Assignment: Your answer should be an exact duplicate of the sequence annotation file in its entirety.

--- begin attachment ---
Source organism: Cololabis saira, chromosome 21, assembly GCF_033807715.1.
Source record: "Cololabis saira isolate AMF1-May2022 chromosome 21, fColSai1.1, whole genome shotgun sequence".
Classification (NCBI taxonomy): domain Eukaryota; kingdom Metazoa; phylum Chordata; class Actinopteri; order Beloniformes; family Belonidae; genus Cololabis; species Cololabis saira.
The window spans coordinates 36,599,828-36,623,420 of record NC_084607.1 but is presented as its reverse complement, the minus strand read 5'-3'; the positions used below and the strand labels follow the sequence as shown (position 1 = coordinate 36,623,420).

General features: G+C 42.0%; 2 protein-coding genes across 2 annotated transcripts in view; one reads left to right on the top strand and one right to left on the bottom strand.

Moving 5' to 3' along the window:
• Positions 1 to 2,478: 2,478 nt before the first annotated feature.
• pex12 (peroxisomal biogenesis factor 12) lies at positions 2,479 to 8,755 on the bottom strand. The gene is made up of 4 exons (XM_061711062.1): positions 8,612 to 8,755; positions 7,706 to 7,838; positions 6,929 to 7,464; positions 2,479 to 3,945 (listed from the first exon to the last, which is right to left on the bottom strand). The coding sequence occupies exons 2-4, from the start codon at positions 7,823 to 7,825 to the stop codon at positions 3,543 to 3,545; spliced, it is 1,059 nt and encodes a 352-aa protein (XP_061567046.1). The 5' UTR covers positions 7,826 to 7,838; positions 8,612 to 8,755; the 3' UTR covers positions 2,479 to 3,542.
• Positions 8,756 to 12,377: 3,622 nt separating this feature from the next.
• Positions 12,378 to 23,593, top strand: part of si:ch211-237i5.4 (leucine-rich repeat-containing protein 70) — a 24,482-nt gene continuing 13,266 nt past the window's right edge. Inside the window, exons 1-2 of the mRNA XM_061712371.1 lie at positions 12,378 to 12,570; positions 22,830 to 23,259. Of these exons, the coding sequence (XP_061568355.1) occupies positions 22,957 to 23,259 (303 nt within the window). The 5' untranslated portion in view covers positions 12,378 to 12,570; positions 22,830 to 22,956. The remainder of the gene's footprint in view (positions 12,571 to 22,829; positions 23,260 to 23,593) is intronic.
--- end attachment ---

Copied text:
Source organism: Cololabis saira, chromosome 21, assembly GCF_033807715.1.
Source record: "Cololabis saira isolate AMF1-May2022 chromosome 21, fColSai1.1, whole genome shotgun sequence".
Classification (NCBI taxonomy): domain Eukaryota; kingdom Metazoa; phylum Chordata; class Actinopteri; order Beloniformes; family Belonidae; genus Cololabis; species Cololabis saira.
The window spans coordinates 36,599,828-36,623,420 of record NC_084607.1 but is presented as its reverse complement, the minus strand read 5'-3'; the positions used below and the strand labels follow the sequence as shown (position 1 = coordinate 36,623,420).

General features: G+C 42.0%; 2 protein-coding genes across 2 annotated transcripts in view; one reads left to right on the top strand and one right to left on the bottom strand.

Moving 5' to 3' along the window:
• Positions 1 to 2,478: 2,478 nt before the first annotated feature.
• pex12 (peroxisomal biogenesis factor 12) lies at positions 2,479 to 8,755 on the bottom strand. The gene is made up of 4 exons (XM_061711062.1): positions 8,612 to 8,755; positions 7,706 to 7,838; positions 6,929 to 7,464; positions 2,479 to 3,945 (listed from the first exon to the last, which is right to left on the bottom strand). The coding sequence occupies exons 2-4, from the start codon at positions 7,823 to 7,825 to the stop codon at positions 3,543 to 3,545; spliced, it is 1,059 nt and encodes a 352-aa protein (XP_061567046.1). The 5' UTR covers positions 7,826 to 7,838; positions 8,612 to 8,755; the 3' UTR covers positions 2,479 to 3,542.
• Positions 8,756 to 12,377: 3,622 nt separating this feature from the next.
• Positions 12,378 to 23,593, top strand: part of si:ch211-237i5.4 (leucine-rich repeat-containing protein 70) — a 24,482-nt gene continuing 13,266 nt past the window's right edge. Inside the window, exons 1-2 of the mRNA XM_061712371.1 lie at positions 12,378 to 12,570; positions 22,830 to 23,259. Of these exons, the coding sequence (XP_061568355.1) occupies positions 22,957 to 23,259 (303 nt within the window). The 5' untranslated portion in view covers positions 12,378 to 12,570; positions 22,830 to 22,956. The remainder of the gene's footprint in view (positions 12,571 to 22,829; positions 23,260 to 23,593) is intronic.